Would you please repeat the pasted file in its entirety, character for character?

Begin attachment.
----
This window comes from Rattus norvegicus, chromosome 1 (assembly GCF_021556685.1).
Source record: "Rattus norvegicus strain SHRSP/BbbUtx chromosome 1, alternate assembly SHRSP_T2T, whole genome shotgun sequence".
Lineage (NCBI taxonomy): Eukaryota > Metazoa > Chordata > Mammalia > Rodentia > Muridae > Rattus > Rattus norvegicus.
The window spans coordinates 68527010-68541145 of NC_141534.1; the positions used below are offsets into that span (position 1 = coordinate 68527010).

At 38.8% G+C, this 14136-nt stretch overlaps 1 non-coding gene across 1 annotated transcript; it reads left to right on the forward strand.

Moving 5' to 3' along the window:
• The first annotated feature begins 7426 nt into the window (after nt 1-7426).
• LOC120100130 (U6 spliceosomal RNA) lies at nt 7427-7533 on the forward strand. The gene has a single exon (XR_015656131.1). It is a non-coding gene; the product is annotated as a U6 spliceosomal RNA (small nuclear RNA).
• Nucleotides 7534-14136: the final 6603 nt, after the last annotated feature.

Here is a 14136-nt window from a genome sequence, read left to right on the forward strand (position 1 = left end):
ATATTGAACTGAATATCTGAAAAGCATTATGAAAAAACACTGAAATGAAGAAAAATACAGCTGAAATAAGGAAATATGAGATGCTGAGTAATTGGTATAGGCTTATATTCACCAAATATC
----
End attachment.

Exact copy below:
This window comes from Rattus norvegicus, chromosome 1 (assembly GCF_021556685.1).
Source record: "Rattus norvegicus strain SHRSP/BbbUtx chromosome 1, alternate assembly SHRSP_T2T, whole genome shotgun sequence".
Lineage (NCBI taxonomy): Eukaryota > Metazoa > Chordata > Mammalia > Rodentia > Muridae > Rattus > Rattus norvegicus.
The window spans coordinates 68527010-68541145 of NC_141534.1; the positions used below are offsets into that span (position 1 = coordinate 68527010).

At 38.8% G+C, this 14136-nt stretch overlaps 1 non-coding gene across 1 annotated transcript; it reads left to right on the forward strand.

Moving 5' to 3' along the window:
• The first annotated feature begins 7426 nt into the window (after nt 1-7426).
• LOC120100130 (U6 spliceosomal RNA) lies at nt 7427-7533 on the forward strand. The gene has a single exon (XR_015656131.1). It is a non-coding gene; the product is annotated as a U6 spliceosomal RNA (small nuclear RNA).
• Nucleotides 7534-14136: the final 6603 nt, after the last annotated feature.

Here is a 14136-nt window from a genome sequence, read left to right on the forward strand (position 1 = left end):
ATATTGAACTGAATATCTGAAAAGCATTATGAAAAAACACTGAAATGAAGAAAAATACAGCTGAAATAAGGAAATATGAGATGCTGAGTAATTGGTATAGGCTTATATTCACCAAATATC